MONROE — Police believe a group of teen vandals has caused more than $50,000 in damage to schools and businesses during a string of break-ins that began in December.
“It was out-of-control chaos and destruction,” Monroe police officer Scott Kornish said.
Kornish investigated the break-ins in his role as a school resource officer.
Five boys, ages 13 through 15, could face felonies for burglary or malicious mischief, he said.
Four others are under investigation for trespassing, a gross misdemeanor.
Some of the students were involved in more incidents than others.
A Monroe High School student, 15, appears to have been a ringleader. He’s under investigation for five burglaries and two counts of malicious mischief. He has been expelled for destruction of school property, Kornish said.
The other teens are middle school students.
Police believe the youths broke into Frank Wagner Elementary School, the Sky Valley Educational Center, a local movie theater on at least two occasions, and a vacant building that once housed a fitness center.
They are accused of slashing seats, a couch and the large screen at the movie theater in April. The damage estimate to the theater was more than $30,000.
The teens allegedly used knives and a sword to cause extensive damage to the building that once housed a fitness center on Chain Lake Road.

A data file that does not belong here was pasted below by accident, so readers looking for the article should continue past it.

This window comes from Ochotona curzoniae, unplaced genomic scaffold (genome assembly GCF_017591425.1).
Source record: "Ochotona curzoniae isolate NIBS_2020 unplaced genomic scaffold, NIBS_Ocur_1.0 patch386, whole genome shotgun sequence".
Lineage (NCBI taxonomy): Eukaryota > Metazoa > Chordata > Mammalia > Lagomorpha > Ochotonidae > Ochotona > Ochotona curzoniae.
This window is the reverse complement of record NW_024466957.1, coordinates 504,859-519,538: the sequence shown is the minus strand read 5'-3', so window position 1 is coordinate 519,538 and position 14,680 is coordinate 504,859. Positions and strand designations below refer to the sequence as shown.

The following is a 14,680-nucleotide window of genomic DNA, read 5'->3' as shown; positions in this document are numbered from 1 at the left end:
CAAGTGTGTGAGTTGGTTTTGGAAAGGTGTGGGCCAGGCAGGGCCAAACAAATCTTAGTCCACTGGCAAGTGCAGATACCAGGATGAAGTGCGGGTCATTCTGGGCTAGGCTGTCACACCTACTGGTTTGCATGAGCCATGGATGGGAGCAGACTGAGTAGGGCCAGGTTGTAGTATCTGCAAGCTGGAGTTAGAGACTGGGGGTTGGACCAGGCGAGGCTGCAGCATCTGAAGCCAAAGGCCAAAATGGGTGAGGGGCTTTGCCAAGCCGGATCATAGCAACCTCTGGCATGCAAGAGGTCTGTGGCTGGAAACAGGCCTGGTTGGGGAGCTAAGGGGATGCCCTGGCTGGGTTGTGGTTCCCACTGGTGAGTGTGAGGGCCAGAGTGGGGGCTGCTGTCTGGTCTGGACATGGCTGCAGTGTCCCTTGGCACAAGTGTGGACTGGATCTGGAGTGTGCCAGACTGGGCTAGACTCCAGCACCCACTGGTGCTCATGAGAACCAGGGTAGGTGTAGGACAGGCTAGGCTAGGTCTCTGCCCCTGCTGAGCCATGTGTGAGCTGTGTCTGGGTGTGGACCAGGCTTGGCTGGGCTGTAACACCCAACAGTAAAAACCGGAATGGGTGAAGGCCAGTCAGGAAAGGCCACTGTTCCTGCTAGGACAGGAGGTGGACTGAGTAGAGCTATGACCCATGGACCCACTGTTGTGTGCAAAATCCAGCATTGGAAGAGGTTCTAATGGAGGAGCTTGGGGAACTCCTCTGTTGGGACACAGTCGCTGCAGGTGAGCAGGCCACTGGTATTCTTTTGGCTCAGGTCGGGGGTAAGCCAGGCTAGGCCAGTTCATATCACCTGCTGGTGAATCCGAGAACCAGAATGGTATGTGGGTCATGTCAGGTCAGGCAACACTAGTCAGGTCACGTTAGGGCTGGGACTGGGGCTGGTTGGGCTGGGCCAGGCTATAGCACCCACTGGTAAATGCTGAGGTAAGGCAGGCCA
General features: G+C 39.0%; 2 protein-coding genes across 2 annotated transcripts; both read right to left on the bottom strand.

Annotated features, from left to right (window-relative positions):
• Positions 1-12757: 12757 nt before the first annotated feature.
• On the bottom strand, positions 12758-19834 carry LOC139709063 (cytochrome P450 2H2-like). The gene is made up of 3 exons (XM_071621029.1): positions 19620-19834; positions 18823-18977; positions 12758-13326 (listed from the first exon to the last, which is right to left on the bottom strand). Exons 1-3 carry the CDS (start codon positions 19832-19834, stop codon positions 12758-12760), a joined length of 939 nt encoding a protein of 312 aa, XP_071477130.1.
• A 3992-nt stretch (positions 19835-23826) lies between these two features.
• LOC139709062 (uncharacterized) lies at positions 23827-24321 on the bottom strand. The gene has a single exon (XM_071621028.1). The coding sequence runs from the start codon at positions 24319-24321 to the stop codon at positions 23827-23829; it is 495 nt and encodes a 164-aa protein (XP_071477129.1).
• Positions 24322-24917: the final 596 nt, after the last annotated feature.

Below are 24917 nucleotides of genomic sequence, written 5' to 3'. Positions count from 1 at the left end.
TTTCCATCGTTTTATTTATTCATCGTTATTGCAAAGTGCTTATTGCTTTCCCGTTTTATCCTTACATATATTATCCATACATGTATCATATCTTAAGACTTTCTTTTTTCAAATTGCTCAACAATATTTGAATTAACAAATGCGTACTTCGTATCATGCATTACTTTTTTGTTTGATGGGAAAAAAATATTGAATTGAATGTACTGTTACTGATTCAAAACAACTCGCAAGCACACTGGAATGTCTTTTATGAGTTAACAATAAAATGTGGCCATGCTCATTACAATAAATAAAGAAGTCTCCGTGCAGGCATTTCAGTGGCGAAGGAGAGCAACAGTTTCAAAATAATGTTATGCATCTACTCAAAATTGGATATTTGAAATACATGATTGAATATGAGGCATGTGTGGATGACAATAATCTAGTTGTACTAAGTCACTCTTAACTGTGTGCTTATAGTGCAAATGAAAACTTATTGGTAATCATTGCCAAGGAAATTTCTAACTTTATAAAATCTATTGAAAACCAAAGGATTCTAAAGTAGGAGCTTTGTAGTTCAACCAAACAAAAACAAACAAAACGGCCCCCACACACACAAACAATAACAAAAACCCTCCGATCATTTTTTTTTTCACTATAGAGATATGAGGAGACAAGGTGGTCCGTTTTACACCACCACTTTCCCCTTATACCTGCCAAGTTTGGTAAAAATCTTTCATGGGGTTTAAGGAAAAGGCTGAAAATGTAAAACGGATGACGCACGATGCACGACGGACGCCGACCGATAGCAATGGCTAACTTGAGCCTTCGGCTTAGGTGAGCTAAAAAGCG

They are accused of breaking into Frank Wagner Elementary School in May and stealing adult sweatshirts, wristbands, candy, a box of rubber chickens and other items. There was graffiti spray painted on walls.
Graffiti also was found inside the Sky Valley Educational Center, where damage was done in a classroom and student pottery projects were broken.
Paint was poured into a fish tank, killing the fish.
One of the youths also is suspected of cutting wires to a surveillance camera outside St. Mary of the Valley Catholic Church in Monroe, officials said.
Parents of the teens have been cooperative in the investigation, Kornish said. For instance, the father of the high school student told police about the sweatshirts and brought his son in for questioning.
The investigation is continuing.
“I told them that I would be looking at cold cases,” Kornish said.
Debbie Willis, a Monroe Police Department spokeswoman, said Kornish has worked hard to try to determine all those who are involved.
“He has spent a tremendous amount of time tracking all these kids,” she said.
Eric Stevick: 425-339-3446; firstname.lastname@example.org.